Fans Are Hot & Bothered Over Taylor Swift's "False God"

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Taylor Swift's new album Lover is filled with open and honest tracks on just about everything. Like, Swift really opens up about a plethora of topics. She took time to reflect on her own shortcomings in "The Archer." She penned a love letter to her British boo Joe Alwyn with the romantic track "Lover." She called out sexism and the double standard between men and women in "The Man." And now she's got everyone shook with "False God." Tweets about Taylor Swift's "False God" hint that fans can't get enough of the sexy song and its sultry beat.

Prior to the album's release, many fans wondered what the track "False God" could cover. One super fan, who I'm assuming had the golden opportunity to attend Swift's super-secret Nashville listening party, created an intense Reddit thread to dish on what they knew about the album and each track. In the thread called "It’s a cruel summer — so here’s every possible detail about Lover," another Redditor claimed the track would be political and possibly about the controversial leader of the free world, Donald Trump. OK, so the fan was wrong about this particular track, but to be honest, they probably don't mind that "False God" instead focuses on the sexy side of a relationship.

Fans have taken to Twitter with their reactions to the yearning song and, no surprise, it's definitely left an impact.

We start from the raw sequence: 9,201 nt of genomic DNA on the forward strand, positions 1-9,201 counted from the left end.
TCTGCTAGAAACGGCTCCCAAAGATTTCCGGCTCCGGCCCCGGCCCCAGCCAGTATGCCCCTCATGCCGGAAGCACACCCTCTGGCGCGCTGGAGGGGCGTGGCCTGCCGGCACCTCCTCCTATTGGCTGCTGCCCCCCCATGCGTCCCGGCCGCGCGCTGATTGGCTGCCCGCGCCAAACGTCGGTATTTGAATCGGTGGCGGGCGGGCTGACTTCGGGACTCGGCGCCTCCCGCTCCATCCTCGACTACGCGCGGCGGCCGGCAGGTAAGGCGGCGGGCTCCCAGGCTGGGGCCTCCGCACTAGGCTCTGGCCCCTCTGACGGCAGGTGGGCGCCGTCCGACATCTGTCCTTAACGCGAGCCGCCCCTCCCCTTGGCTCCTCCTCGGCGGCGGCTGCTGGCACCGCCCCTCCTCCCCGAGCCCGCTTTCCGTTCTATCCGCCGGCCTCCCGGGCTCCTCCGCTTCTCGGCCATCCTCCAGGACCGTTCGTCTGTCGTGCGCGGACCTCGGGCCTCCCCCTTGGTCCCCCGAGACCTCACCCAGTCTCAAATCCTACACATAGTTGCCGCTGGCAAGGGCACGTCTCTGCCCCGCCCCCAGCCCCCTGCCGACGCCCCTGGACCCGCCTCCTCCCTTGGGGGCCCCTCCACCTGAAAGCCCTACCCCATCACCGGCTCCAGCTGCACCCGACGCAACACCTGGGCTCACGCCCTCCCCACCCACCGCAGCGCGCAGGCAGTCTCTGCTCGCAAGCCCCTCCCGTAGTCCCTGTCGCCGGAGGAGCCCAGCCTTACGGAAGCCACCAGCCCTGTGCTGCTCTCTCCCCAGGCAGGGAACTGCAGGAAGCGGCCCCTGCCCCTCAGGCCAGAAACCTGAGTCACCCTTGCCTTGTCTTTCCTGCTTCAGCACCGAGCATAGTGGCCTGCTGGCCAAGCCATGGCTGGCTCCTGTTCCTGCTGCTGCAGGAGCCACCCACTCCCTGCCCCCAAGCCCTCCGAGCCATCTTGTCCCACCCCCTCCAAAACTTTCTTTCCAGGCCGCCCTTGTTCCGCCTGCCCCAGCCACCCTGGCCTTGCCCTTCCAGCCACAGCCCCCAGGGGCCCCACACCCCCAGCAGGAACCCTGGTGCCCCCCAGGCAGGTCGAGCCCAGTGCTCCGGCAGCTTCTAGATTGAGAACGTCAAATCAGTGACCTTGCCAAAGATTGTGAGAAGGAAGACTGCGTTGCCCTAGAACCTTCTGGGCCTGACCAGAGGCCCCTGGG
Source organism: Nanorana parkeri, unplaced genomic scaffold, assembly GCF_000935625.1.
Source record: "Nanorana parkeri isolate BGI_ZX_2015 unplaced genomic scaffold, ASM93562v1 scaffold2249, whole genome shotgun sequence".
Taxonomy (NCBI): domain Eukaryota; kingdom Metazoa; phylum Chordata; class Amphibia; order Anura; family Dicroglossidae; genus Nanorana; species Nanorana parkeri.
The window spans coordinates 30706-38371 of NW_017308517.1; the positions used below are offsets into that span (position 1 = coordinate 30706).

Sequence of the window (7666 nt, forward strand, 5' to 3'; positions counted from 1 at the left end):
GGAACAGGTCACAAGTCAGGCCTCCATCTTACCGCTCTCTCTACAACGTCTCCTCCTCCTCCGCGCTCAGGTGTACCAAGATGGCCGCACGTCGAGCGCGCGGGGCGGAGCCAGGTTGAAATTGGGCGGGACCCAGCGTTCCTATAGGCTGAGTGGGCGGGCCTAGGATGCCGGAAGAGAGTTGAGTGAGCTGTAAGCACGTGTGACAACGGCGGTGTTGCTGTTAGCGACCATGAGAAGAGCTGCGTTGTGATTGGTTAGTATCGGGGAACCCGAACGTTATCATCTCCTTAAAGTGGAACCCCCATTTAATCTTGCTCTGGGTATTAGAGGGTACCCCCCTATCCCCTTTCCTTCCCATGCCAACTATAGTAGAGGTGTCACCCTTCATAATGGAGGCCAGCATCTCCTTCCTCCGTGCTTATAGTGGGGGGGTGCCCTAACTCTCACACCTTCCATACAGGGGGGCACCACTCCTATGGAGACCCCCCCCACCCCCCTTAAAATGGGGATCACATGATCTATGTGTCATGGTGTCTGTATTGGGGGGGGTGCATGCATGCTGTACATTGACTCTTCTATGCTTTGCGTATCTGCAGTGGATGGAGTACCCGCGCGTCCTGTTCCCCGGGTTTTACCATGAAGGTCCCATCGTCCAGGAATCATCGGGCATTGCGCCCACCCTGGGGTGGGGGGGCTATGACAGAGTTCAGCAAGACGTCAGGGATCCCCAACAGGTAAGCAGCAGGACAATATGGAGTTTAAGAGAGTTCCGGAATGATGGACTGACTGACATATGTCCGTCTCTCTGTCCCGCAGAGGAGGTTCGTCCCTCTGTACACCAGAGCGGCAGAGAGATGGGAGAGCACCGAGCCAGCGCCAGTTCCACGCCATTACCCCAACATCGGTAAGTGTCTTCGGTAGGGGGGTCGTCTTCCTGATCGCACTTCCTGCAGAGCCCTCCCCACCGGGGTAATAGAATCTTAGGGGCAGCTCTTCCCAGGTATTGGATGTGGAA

From feeling the "False God" mood to being shook that Swift embraced a more adult tone, fans had a range of emotions listening to the song. Opening with a saxophone solo, "False God" describes a bumpy patch in a relationship before the couple gives in to their more primal urges. On the track, Swift softly sings, "They say the road gets hard and you get lost / When you're led by blind faith, blind faith / But we might just get away with it / Religion's in your lips / Even if it's a false god / We'd still worship."

Listeners were also caught off guard by "False God" including the saxophone, and honestly, same. Swift's transition from the country music genre to pop might have taken time to adjust to, but her use of such an explicitly sexy instrument is a move I can definitely endorse. Folks on Twitter agree.

Following her squeaky-clean lyrics at the start of her career, Swift's albums began incorporating sexier songs in recent years. On Twitter, Swifties have already compared "False God" to similar, earlier jams such as "Dress," "Don't Blame Me," and "So It Goes."

On Instagram, Swift called Lover "a celebration of love, in all its complexity, coziness, and chaos." Sex often plays a role in love, so it's only right for Swift to embrace that saxophone beat and explore her... jazzier side. While "False God" might not be everyone's cup of tea, its fans have definitely made it loud and clear that they're down for worshiping alongside Swift.